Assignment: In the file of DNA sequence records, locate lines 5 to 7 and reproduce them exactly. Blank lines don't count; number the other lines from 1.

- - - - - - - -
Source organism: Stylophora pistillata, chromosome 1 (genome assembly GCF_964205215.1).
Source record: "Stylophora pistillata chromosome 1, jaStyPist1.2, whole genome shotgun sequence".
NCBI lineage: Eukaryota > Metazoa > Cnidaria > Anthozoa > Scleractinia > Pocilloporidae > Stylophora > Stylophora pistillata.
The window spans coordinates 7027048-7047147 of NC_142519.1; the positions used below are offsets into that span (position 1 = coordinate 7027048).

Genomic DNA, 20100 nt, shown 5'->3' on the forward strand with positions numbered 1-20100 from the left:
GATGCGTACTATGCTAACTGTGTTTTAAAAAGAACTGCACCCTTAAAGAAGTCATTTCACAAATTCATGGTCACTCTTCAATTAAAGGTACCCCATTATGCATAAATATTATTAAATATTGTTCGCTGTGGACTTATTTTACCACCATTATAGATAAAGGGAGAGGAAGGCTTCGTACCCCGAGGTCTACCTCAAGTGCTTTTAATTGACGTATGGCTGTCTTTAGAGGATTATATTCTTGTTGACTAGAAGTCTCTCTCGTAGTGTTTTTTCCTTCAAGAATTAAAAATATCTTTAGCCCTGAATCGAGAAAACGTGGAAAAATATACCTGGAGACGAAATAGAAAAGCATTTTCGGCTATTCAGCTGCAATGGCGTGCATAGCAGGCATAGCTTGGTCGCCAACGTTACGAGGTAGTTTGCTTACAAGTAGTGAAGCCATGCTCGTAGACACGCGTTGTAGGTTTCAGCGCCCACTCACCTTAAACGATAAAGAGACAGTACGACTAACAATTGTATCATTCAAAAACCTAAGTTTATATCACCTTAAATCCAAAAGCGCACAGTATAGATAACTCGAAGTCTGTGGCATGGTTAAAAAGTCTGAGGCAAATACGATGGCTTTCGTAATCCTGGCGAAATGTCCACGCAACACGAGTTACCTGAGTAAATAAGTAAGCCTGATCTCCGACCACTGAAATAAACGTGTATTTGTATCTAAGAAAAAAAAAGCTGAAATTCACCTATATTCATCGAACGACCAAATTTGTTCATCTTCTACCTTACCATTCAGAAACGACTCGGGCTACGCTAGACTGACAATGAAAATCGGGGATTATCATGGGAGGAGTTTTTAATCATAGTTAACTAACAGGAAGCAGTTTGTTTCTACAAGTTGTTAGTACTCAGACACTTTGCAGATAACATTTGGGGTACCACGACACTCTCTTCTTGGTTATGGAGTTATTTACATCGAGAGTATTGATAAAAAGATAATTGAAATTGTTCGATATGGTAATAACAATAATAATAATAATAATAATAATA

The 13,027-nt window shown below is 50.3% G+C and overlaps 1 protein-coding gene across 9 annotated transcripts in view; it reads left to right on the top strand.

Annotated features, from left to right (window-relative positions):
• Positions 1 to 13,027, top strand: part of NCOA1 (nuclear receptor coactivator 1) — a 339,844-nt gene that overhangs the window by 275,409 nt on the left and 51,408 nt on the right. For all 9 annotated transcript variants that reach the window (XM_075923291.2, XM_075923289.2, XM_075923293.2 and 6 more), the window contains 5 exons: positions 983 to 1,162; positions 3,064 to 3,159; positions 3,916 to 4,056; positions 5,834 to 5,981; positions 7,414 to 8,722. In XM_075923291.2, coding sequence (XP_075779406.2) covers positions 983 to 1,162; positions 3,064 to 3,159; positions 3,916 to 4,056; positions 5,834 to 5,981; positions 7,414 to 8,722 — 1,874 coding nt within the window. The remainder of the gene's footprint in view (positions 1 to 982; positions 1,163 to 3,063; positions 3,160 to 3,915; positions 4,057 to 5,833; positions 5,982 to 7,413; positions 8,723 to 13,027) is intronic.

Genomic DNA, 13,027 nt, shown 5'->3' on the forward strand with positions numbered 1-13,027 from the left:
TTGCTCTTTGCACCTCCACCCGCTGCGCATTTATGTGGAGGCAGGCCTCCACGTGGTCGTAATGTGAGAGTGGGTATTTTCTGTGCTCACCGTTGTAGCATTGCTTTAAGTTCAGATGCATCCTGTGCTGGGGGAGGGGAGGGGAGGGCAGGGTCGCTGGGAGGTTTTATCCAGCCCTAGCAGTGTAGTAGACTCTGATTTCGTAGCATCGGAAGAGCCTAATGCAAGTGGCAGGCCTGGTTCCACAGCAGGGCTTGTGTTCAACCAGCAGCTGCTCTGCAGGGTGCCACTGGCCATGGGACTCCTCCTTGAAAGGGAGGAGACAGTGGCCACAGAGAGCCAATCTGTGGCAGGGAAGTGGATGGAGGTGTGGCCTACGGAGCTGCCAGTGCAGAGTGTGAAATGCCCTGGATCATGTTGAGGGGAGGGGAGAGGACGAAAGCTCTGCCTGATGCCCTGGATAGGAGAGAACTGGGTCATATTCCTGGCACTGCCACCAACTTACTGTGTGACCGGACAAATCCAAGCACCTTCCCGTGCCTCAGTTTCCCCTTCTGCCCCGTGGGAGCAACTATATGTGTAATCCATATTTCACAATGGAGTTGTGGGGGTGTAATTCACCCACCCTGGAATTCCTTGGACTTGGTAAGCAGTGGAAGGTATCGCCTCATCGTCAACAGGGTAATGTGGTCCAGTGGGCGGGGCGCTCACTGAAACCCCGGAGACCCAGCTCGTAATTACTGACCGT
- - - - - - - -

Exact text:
Genomic DNA, 20100 nt, shown 5'->3' on the forward strand with positions numbered 1-20100 from the left:
GATGCGTACTATGCTAACTGTGTTTTAAAAAGAACTGCACCCTTAAAGAAGTCATTTCACAAATTCATGGTCACTCTTCAATTAAAGGTACCCCATTATGCATAAATATTATTAAATATTGTTCGCTGTGGACTTATTTTACCACCATTATAGATAAAGGGAGAGGAAGGCTTCGTACCCCGAGGTCTACCTCAAGTGCTTTTAATTGACGTATGGCTGTCTTTAGAGGATTATATTCTTGTTGACTAGAAGTCTCTCTCGTAGTGTTTTTTCCTTCAAGAATTAAAAATATCTTTAGCCCTGAATCGAGAAAACGTGGAAAAATATACCTGGAGACGAAATAGAAAAGCATTTTCGGCTATTCAGCTGCAATGGCGTGCATAGCAGGCATAGCTTGGTCGCCAACGTTACGAGGTAGTTTGCTTACAAGTAGTGAAGCCATGCTCGTAGACACGCGTTGTAGGTTTCAGCGCCCACTCACCTTAAACGATAAAGAGACAGTACGACTAACAATTGTATCATTCAAAAACCTAAGTTTATATCACCTTAAATCCAAAAGCGCACAGTATAGATAACTCGAAGTCTGTGGCATGGTTAAAAAGTCTGAGGCAAATACGATGGCTTTCGTAATCCTGGCGAAATGTCCACGCAACACGAGTTACCTGAGTAAATAAGTAAGCCTGATCTCCGACCACTGAAATAAACGTGTATTTGTATCTAAGAAAAAAAAAGCTGAAATTCACCTATATTCATCGAACGACCAAATTTGTTCATCTTCTACCTTACCATTCAGAAACGACTCGGGCTACGCTAGACTGACAATGAAAATCGGGGATTATCATGGGAGGAGTTTTTAATCATAGTTAACTAACAGGAAGCAGTTTGTTTCTACAAGTTGTTAGTACTCAGACACTTTGCAGATAACATTTGGGGTACCACGACACTCTCTTCTTGGTTATGGAGTTATTTACATCGAGAGTATTGATAAAAAGATAATTGAAATTGTTCGATATGGTAATAACAATAATAATAATAATAATAATAATA

The 13,027-nt window shown below is 50.3% G+C and overlaps 1 protein-coding gene across 9 annotated transcripts in view; it reads left to right on the top strand.